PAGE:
Acne is a condition in which the pores of the skin become clogged, inflamed, and sometimes infected. These clogged pores can result in blackheads, whiteheads, or pimples. Acne tends to occur in teenagers, but can also occur in adults.
Acne starts in the skin's sebaceous glands, which secrete an oily substance called "sebum." The sebum normally travels from the sebaceous gland to the skin's surface via a tiny hair follicle. But with acne, the sebum becomes trapped, sometimes mixing with dead skin cells and bacteria, causing a clogged pore called a "comedo" (plural: "comedones").
Blackheads are comedones that reach the skin's surface, while whiteheads are comedones that stay beneath the surface of the skin. Small red bumps, pimples, and cysts may also develop. Contrary to popular myths, chocolate and greasy foods have not been shown to cause acne.
The main causes of acne include:
- Changes in levels of male hormones called androgens
- Increased sebum production
- Changes inside the hair follicle
A risk factor is something that increases your chances of getting a disease or condition.
- Age: Between 12-24 years old
- Race: Caucasian
- Changes in hormone levels, such as during:
- Before a menstrual period
- Certain medications (such as androgens, lithium, and barbiturates)
Acne symptoms vary from person to person and can range from mild to severe. They include:
- Excess oil in the skin
- Papules–small pink bumps that may be tender to the touch
- Pimples–inflamed, pus-filled bumps that may be red at the base (also called "pustules")
- Nodules–large, painful, solid lumps that are lodged deep within the skin
- Cysts–deep, inflamed, pus-filled lumps that can cause pain and scarring
The doctor will ask about your symptoms and medical history, and perform a physical exam. The doctor will examine the areas of your skin with the most sebaceous glands, which is where acne is most likely to occur. These are the face, neck, back, chest, and shoulders. In some situations (usually only if your acne is severe), you may be referred to a doctor who specializes in skin disorders (a dermatologist).
There are several over-the-counter and prescription medications for acne. Some are applied directly to the skin (topical medication), others are taken by mouth (oral medication), and others are injected into the acne cysts or pustules.
Acne may require a combination of oral, topical, and surgical treatments (although, most acne does not require surgery). Some treatments may take several weeks to work, and your skin may actually appear to get worse before it gets better.
Over-the-counter Topical Medications
These include cleansers, creams, lotions, and gels aimed at reducing the amount of oil and/or bacteria in the pores. They may contain one or more of the following ingredients:
Prescription Topical Medications
- Benzoyl peroxide
- Salicylic acid
These include cleansers, creams, lotions, and gels aimed at reducing the amount of oil and/or bacteria in the pores. They include:
Prescription Oral Medications:
- Benzoyl peroxide
- Salicylic acid
- Antibiotics, such as clindamycin (Cleocin T), erythromycin, tetracycline
- Tretinoin (Retin-A, Avita)
- Adapalene (Differin)
- Azelaic acid (Azelex)
- Tazarotene (Tazorac)
These include antibiotics, medications for hormone-related acne, and vitamin A derivatives called "retinoids." They are generally used for moderate to severe cases of acne.
Oral Antibiotics–aimed at controlling the amount of bacteria in pores. These drugs include:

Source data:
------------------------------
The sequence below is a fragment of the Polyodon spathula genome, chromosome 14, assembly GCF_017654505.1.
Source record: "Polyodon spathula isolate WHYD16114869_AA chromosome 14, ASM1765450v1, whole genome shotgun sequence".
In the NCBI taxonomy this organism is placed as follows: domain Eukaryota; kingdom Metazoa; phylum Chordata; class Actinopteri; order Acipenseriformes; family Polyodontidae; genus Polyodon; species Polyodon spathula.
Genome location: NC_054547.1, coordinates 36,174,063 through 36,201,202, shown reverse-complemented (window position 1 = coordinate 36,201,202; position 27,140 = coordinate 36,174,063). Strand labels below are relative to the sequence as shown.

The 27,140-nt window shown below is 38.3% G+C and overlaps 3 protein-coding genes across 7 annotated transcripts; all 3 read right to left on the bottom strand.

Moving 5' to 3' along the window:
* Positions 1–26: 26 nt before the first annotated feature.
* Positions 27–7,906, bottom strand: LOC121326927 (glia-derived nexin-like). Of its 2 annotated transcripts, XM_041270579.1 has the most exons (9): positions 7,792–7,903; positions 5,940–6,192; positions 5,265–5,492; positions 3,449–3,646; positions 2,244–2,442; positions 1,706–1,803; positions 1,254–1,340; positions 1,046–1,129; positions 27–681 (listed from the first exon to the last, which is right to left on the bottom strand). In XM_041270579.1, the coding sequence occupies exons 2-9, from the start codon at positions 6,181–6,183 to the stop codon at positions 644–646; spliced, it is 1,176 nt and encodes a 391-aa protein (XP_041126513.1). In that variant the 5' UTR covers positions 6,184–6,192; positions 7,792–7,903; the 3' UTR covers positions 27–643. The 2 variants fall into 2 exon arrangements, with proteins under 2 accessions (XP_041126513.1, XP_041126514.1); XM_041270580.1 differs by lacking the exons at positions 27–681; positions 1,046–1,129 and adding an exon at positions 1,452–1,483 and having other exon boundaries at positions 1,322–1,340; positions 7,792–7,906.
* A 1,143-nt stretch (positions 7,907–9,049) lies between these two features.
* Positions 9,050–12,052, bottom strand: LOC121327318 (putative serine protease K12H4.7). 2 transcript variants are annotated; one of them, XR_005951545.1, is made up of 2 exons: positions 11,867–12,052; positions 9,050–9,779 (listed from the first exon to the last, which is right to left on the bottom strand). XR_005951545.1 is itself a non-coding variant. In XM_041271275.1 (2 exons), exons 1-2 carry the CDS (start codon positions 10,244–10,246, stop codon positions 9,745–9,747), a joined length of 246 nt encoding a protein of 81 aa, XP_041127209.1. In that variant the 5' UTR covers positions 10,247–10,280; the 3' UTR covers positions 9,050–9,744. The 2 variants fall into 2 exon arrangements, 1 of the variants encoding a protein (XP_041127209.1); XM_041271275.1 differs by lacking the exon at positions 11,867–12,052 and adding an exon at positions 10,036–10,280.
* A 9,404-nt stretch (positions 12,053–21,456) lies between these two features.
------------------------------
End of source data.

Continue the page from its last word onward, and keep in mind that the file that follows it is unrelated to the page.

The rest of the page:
Oral Medications–aimed at controlling androgen levels. These drugs include:
- Birth control pills (in female patients)
Oral Retinoids–aimed at reducing the size and secretions of sebaceous glands. The main drug in this category is isotretinoin (Accutane). This is a potent drug used only for severe cases of cystic acne. It must not be taken by women who are pregnant or who may become pregnant, because of the risk of serious birth defects.
The injection of a steroid preparation directly into the cyst. This treatment is mostly used for large, cystic acne lesions.
Specialized (comedo) extractors are used to open, drain, and remove contents of acne lesions. Multiple lesions can be removed per session. Repeated sessions maybe required. If you are considering this surgery, discuss the risks, such as scarring and infection, with your surgeon.
Acne Scar Revision:
These are procedures done to minimize acne scars. Scar revision procedures include:
- Chemical peels–glycolic acid and other chemical agents are applied to loosen blackheads and decrease acne papules
- Dermabrasion–"sandpapers" the skin to smooth it out
- Scar excision–uses a tiny punch tool or a scalpel to remove scars
- Collagen fillers–fill the pits of scars with a collagen substance
- Laser resurfacing–a laser is used to remove scars and tighten underlying skin
If you are considering one of these treatments, discuss the risks, such as scarring and infection, with your doctor or surgeon.
It can be difficult to prevent acne from occurring, because it can be difficult to control the factors that cause it. But there are some things you can do to keep your acne from getting worse:
- Gently wash your face with mild soap and warm water twice a day (no more than twice) to remove excess oil. Scrubbing or washing too often can make acne worse.
- When washing your face:
- Use your hands rather than a washcloth.
- Use mild soap rather than a harsh "acne cleanser."
- Allow your face to thoroughly dry before applying any topical preparations.
- Don't pick at or squeeze blemishes.
- Use lotions, soaps, and cosmetics labeled "noncomedogenic." These won't clog your pores.
- Use topical acne treatments only as directed. Using them more often could make your condition worse.
- Recognize and limit emotional stress.
- Wear sunscreen year-round. This is especially important if you are using medications. Medications can make your skin more sensitive to the sun.